Outcome: Draw, 0-0 with no civilians rescued and no HVTs claimed. Fortunately for my standings the other table came to a 0-0 draw as well. Most importantly though, coming out of this match I felt reasonably in the groove with the basic mechanics of the game.

Analysis: The AUXBOT was MVP, deployed to guard one of the enemy civilian objectives and doing exactly that to preserve the draw. One note was that the hidden Ninja attack on my Father Knight essentially forced me to reveal my TO Camo Spec Sergeant in my reactive phase in a desperate attempt to stop its charge. Didn’t matter here, but in general that would be unfortunate, wasting the hidden sergeant’s ability to make a surprise shot, late grab for objectives, and so on.

Ninjas, attack!

Ninjas, attack!

Round 2

Next was Alex and his Haqqislam in Seize the Antennas. Fortunately I saw his list Thursday when Tim borrowed it for a tutorial. So I knew to watch out for the sniper, missile bot, and the hacker lighting up my models to call down orbital bombardments.

Also very helpful was a short discussion we all had beforehand about the different tables. Bonsky (the TO) pointed out a slight asymmetry on this map: One deployment zone had a wall closing off an alleyway which was clear on the other side. I got to choose deployment zones, so I chose the side with the extra wall. Partly that would prevent any shenanigans with models appearing near my table edge, running behind the buildings, and seizing the antenna objective in the alley. More importantly, if Alex had the extra wall, it would potentially cripple the effectiveness of my Crusader combat jumping into his backfield by limiting firelanes and hampering movement.

Missile bot.

Missile bot.

That decision had huge impact. Alex quickly seized two of the three antennas and set up a bunch of models in defensive postures around the midfield. However, the Crusader came down right in the middle of his deployment zone and went on a rampage with its boarding shotgun. First it went forward to execute a specialist on the antenna—I was worried about Haqqislam doctor tricks bringing her back if left just unconscious—and then ran back behind the buildings to take out both baggage droids and successfully draw and rebuff fire from one of the rooftop teams. Cutting those three orders from Alex’s next turn put us on much more even footing, and taking out the specialist poised to run up the center toward the next antenna didn’t hurt.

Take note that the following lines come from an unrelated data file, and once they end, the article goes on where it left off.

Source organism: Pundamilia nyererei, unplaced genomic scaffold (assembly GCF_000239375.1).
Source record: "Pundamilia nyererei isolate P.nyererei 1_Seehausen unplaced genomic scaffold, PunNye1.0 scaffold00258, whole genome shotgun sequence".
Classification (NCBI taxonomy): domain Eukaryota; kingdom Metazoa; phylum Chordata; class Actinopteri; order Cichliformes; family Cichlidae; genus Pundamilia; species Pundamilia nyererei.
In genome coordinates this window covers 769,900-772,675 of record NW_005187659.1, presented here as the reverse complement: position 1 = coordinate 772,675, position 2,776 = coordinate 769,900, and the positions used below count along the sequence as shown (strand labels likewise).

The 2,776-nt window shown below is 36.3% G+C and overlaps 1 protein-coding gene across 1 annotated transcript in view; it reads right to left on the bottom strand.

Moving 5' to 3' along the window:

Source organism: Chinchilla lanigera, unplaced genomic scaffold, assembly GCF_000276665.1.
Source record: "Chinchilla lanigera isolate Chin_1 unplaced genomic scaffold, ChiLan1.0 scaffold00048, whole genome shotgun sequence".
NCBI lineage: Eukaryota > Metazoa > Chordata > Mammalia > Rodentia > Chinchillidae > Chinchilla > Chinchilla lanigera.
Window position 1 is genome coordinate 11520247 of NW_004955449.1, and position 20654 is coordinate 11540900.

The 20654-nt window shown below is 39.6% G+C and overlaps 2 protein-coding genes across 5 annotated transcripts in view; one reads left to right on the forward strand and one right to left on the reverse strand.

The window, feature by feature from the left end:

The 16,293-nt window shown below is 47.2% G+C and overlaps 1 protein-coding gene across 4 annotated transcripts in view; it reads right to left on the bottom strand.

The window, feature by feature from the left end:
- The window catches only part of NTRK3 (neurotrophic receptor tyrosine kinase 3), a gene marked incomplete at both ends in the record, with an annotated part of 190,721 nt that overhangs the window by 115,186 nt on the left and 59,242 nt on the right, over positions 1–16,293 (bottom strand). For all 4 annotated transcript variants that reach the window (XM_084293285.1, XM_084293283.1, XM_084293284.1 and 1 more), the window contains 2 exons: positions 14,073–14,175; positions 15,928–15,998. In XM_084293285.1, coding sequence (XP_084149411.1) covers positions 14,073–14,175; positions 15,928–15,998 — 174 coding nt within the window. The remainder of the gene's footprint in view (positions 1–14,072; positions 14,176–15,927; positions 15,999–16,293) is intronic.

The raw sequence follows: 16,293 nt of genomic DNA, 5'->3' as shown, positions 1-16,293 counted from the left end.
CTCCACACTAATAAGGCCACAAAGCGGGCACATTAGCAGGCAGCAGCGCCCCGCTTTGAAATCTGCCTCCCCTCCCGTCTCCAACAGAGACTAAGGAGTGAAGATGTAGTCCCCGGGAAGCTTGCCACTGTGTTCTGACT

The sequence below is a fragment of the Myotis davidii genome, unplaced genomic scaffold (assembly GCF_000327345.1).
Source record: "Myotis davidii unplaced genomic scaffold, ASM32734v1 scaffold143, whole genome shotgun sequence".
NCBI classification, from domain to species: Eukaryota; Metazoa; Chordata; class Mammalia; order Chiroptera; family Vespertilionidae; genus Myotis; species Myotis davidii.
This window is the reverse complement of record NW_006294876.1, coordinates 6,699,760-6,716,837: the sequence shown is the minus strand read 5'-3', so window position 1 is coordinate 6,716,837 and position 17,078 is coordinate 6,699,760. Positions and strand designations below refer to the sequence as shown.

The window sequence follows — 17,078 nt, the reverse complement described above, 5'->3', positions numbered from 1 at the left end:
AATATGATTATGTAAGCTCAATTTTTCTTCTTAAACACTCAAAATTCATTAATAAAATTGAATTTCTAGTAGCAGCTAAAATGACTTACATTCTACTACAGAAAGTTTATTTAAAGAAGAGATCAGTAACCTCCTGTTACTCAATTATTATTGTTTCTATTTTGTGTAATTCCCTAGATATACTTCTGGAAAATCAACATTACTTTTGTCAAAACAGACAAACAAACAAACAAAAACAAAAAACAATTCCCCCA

Downed baggage bot.

Downed baggage bot.

Meanwhile, my Fusilier Forward Observers advanced as a fireteam duo toward the central antenna, carefully using the buildings to stay hidden from long range shooting teams on the rooftops. Then they dashed across an alleyway, dodged the incoming fire, and climbed up the objective building. After a brief but intense firefight with the Haqqislam specialist guarding it and the various models arrayed to shoot on that position, they managed to huddle down and seize that antenna.

From there, Alex’s lieutenant made a play for my home antenna, winning the firefight with my Father Knight leaping at the threat. That put me into loss of lieutenant, but I had just enough command tokens for the final turn to convert the resulting irregular orders to regular. That gave me just enough to get it done. Suddenly my Spec Sergeant in hiding revealed himself on a nearby rooftop, slid down a ladder, and ran up to recapture the antenna. At the same time, with the central antenna secured, the Fusiliers jumped from their position and ran through incoming fire from the rooftop enemies to secure the Haqqislam HVT, counterbalancing the loss of my own HVT.



Outcome: Victory for the Military Orders 8-5, with two and one antennas respectively claimed, and both HVTs secured by the opposing sides.

Analysis: My plan to use the Crusader to take out vulnerable order generating units in the enemy backfield worked perfectly. There was also an interesting decision at the very end to send the Fusiliers either toward the enemy HVT or to clear off a light infantry model on my HVT. I went for the former, which worked out. My rationale was that if the Fusiliers were going to take roughly similar fire along both courses, then clearly I should go for the objective that just required moving into place. Otherwise I’d risk failing rolls and not taking out the enemy model.